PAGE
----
I think audiences are really… they’ve changed throughout time, so I think say 20-odd years ago people would sit down and watch an Attenborough documentary whilst having dinner and be like, ‘Oh that’s very nice’ and switch it off and forget about it, they might have a nice dream that evening but they’d forget about it. I think now, films and documentaries, they have a different mission. You watch the programme, you go away from the programme and it’s still there, it needs to remain in your head because that’s the key thing with these films is the message, and then the message is what motivates people to act. So you’ve got CBBC and kids can watch Steve Backshall climbing down a cave with loads of bats around him and they’re like, ‘Oh that’s cool! I want to do that.’ So they might go on YouTube and then watch some of the bats. I just think audiences are so much more engaged and involved with the programmes after they’re produced, because they can do further research, they can possibly go out and visit these places. I just think audiences are far more engaged and involved in the films than they ever were before.

The environment and me

I feel incredibly responsible for all of the environmental issues that are going on out there. I mean whether that’s just my personality and I’m like, right, something has to be done about these, or whether it is just a general kind of young person thing, but I think there is so much drive out there within the young community to do something that makes a difference. People want to live rather than exist, and I think making a difference makes people feel like they’re living. I feel responsible for these issues and for me my way of communicating them is through film and media, but other people, they can utilise their skills, so art, writing, music, all of these different skills and abilities people have, they can use to communicate, and to make a difference. There is a lot of drive and passion out there to do something that makes a difference and that fulfils people. So I would say in general young people do feel responsible and they feel up for the challenge to make a difference.

What I’m working on at the moment

So we’re still pretty early into 2016 but lots of different projects have come up. I do a lot of promotional film work, so I make films for local charities and organisations, generally with a kind of environmental theme. This year my main focus is my National Trails Challenge, so that’s the 50 National Trails in the UK, which are long-distance footpaths, I think the shortest is about 80 miles and the longest is, I want to say 650. So I’m walking all of those solo, producing documentaries on each trail individually, just highlighting what makes them so unique, trying to showcase the beauty of the UK and encourage people to get outdoors and explore and interact with the natural world around us. So for me that is my big goal, I mean that’s going to take quite a while, that’s a few days walking there. But I’ll drop in all of the conservation messages and I just want to inspire people to get outdoors because there’s so much to see in the UK, it’s such a beautiful place; we’re so lucky to have all of the different landscapes that we have and that’s really what I want to communicate this year.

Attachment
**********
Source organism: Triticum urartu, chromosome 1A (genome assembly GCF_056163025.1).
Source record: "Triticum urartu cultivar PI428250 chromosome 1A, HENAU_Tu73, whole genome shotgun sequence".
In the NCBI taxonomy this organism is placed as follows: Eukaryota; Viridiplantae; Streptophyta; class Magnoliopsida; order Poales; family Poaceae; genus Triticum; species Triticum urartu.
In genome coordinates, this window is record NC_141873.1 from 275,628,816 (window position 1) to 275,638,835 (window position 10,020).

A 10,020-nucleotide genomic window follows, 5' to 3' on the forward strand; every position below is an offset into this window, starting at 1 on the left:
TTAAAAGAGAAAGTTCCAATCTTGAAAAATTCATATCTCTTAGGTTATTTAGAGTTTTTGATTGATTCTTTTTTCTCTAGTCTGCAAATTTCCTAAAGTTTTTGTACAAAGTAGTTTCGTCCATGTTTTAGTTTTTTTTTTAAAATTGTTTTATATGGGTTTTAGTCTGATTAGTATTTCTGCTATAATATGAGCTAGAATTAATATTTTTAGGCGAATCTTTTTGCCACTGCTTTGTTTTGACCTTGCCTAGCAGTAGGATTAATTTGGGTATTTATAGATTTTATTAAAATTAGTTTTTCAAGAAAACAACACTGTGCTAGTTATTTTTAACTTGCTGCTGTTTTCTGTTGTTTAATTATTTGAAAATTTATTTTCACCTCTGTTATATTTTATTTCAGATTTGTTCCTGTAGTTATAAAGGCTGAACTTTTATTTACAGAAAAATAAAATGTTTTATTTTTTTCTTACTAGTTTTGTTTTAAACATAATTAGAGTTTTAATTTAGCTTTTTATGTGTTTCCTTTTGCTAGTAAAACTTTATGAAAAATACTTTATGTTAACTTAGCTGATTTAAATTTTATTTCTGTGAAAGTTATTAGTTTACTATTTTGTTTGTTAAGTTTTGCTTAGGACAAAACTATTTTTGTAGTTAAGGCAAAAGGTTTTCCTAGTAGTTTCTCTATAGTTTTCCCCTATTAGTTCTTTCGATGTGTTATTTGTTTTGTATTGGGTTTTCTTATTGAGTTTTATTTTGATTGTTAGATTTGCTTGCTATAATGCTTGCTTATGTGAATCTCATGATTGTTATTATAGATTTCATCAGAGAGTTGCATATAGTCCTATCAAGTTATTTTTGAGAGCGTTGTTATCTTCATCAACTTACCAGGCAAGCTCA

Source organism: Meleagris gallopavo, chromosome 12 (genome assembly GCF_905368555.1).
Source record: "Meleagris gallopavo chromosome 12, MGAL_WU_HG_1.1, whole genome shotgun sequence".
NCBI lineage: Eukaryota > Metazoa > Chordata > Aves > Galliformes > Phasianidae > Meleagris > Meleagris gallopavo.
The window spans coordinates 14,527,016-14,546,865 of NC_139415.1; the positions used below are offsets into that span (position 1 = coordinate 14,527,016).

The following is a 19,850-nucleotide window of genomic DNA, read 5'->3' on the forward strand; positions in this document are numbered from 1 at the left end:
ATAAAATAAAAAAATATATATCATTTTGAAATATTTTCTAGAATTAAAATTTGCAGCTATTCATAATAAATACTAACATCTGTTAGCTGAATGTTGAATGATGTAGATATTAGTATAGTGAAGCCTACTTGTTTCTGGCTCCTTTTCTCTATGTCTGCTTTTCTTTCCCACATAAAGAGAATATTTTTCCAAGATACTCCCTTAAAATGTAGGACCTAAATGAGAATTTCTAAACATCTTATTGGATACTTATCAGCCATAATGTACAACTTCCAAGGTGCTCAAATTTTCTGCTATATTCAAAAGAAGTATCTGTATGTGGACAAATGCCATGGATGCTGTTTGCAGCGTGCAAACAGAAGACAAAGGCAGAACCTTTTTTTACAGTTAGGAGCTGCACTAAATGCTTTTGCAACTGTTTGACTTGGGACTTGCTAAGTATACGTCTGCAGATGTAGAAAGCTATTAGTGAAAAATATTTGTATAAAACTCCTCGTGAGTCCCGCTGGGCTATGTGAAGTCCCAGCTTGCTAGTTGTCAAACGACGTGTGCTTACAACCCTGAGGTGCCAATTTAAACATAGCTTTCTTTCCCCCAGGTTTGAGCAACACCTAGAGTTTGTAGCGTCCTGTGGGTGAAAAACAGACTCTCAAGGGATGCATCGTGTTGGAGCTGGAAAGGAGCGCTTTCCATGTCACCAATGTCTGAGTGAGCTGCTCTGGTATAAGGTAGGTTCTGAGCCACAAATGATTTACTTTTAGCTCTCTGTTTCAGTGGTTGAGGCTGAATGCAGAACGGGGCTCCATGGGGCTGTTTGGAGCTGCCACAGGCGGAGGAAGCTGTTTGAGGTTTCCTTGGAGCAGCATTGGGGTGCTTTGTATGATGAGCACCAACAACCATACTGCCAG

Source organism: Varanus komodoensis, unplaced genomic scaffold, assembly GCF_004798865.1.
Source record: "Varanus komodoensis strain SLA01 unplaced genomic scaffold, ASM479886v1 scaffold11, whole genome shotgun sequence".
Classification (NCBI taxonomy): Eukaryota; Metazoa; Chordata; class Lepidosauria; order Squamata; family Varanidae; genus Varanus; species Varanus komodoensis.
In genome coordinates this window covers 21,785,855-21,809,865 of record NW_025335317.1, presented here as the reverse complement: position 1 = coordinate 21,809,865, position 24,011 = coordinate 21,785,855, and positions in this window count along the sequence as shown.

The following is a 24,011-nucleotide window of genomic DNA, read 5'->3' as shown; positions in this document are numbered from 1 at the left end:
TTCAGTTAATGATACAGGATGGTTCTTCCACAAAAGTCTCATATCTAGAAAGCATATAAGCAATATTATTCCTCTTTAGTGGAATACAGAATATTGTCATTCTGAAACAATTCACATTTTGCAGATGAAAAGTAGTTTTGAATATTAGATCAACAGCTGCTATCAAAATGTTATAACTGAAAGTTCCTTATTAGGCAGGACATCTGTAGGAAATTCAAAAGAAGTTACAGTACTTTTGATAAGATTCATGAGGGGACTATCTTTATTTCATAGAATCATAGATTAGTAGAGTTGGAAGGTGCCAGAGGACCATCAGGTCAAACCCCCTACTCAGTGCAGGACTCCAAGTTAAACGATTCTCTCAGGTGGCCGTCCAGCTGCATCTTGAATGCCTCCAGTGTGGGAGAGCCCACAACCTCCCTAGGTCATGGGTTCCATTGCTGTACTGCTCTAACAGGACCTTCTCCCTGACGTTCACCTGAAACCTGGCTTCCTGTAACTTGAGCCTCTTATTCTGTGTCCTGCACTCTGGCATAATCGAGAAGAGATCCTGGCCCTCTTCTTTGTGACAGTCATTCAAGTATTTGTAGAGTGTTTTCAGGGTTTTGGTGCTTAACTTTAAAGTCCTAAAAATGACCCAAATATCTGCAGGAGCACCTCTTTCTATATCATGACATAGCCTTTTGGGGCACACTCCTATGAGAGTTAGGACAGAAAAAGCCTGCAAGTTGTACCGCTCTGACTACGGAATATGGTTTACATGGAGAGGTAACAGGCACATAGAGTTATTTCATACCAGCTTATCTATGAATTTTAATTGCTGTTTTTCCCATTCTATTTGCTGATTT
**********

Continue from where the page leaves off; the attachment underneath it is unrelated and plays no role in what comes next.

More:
My plans for the future

I think it’s quite hard for me at this stage to look, as in, in the long term future, there’s so many doors that are being opened every single day, it’s ridiculous. You get an email and you’re like ‘oh I can do that’. Obviously there’s the potential for university, there’s the possibility to continue doing what I’m doing. I’d quite like to move more into actual writing of articles, so I’ve been working with the UN writing articles with them recently. There’s so many doors but for me it’s really focussing on getting people engaged with nature, so however I do that, be it through film, radio, writing, that’s all I want to do is just get people inspired to get outdoors.

Planet Earth: Optimist or pessimist?

By nature I am an optimist, well, I like to think I am anyway. When it comes to wildlife I do my best to be an optimist, I think you have to in order to continue in this career, to focus on things that you focus on, on a daily basis. But I think… I don’t even want to say it, it sounds so bad, but I do think I’m kind of pessimistic. I’ve mentioned before global climate change is my passion, but it’s so big and there’s so much we don’t understand and everything is so interconnected, more so than I think we can ever understand, and you can’t help but be like, uh we’re not acting now so what’s going to happen in the future? And there is a lag; how we’re living now is going to affect the future. Even if today or tomorrow everybody had said, ‘Right, we’re not using cars or electricity, we’re just going to scrap all of that,’ we’d still be feeling the effects of our actions today ten years down the line, and it’s a bit like, OK, I’m trying to be positive here. But I don’t think it’s all doom and gloom but I think I am, unfortunately, quite pessimistic about it all.

<End of Interview>